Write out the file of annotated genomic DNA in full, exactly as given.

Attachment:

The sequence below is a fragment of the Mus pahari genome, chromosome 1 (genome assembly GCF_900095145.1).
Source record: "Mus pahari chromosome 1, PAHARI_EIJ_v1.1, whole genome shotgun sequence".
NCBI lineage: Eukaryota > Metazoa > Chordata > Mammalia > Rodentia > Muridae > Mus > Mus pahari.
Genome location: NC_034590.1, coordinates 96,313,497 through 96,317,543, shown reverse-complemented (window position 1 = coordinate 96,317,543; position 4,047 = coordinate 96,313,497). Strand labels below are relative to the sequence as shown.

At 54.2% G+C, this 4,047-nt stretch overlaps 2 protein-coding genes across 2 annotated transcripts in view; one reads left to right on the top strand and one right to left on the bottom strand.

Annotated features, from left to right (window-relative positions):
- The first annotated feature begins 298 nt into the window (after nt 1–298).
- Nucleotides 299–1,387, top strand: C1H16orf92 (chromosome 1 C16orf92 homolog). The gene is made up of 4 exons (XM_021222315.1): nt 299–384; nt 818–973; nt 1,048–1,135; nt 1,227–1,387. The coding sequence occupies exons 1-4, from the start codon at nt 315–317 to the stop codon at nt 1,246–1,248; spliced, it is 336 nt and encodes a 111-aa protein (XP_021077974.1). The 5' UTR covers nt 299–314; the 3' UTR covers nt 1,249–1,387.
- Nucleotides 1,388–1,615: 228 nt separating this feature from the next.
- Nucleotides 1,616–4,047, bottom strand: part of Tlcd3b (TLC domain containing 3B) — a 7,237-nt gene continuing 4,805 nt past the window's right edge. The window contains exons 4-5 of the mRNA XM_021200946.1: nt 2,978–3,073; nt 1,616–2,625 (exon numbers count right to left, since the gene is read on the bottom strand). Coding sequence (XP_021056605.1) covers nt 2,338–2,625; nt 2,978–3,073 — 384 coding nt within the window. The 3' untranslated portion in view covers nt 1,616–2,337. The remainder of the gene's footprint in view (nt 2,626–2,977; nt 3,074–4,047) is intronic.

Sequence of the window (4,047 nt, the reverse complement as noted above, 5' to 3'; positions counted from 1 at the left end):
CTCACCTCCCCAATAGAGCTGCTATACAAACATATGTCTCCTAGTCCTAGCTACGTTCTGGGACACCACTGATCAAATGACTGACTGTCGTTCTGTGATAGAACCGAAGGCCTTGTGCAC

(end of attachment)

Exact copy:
The sequence below is a fragment of the Mus pahari genome, chromosome 1 (genome assembly GCF_900095145.1).
Source record: "Mus pahari chromosome 1, PAHARI_EIJ_v1.1, whole genome shotgun sequence".
NCBI lineage: Eukaryota > Metazoa > Chordata > Mammalia > Rodentia > Muridae > Mus > Mus pahari.
Genome location: NC_034590.1, coordinates 96,313,497 through 96,317,543, shown reverse-complemented (window position 1 = coordinate 96,317,543; position 4,047 = coordinate 96,313,497). Strand labels below are relative to the sequence as shown.

At 54.2% G+C, this 4,047-nt stretch overlaps 2 protein-coding genes across 2 annotated transcripts in view; one reads left to right on the top strand and one right to left on the bottom strand.

Annotated features, from left to right (window-relative positions):
- The first annotated feature begins 298 nt into the window (after nt 1–298).
- Nucleotides 299–1,387, top strand: C1H16orf92 (chromosome 1 C16orf92 homolog). The gene is made up of 4 exons (XM_021222315.1): nt 299–384; nt 818–973; nt 1,048–1,135; nt 1,227–1,387. The coding sequence occupies exons 1-4, from the start codon at nt 315–317 to the stop codon at nt 1,246–1,248; spliced, it is 336 nt and encodes a 111-aa protein (XP_021077974.1). The 5' UTR covers nt 299–314; the 3' UTR covers nt 1,249–1,387.
- Nucleotides 1,388–1,615: 228 nt separating this feature from the next.
- Nucleotides 1,616–4,047, bottom strand: part of Tlcd3b (TLC domain containing 3B) — a 7,237-nt gene continuing 4,805 nt past the window's right edge. The window contains exons 4-5 of the mRNA XM_021200946.1: nt 2,978–3,073; nt 1,616–2,625 (exon numbers count right to left, since the gene is read on the bottom strand). Coding sequence (XP_021056605.1) covers nt 2,338–2,625; nt 2,978–3,073 — 384 coding nt within the window. The 3' untranslated portion in view covers nt 1,616–2,337. The remainder of the gene's footprint in view (nt 2,626–2,977; nt 3,074–4,047) is intronic.

Sequence of the window (4,047 nt, the reverse complement as noted above, 5' to 3'; positions counted from 1 at the left end):
CTCACCTCCCCAATAGAGCTGCTATACAAACATATGTCTCCTAGTCCTAGCTACGTTCTGGGACACCACTGATCAAATGACTGACTGTCGTTCTGTGATAGAACCGAAGGCCTTGTGCAC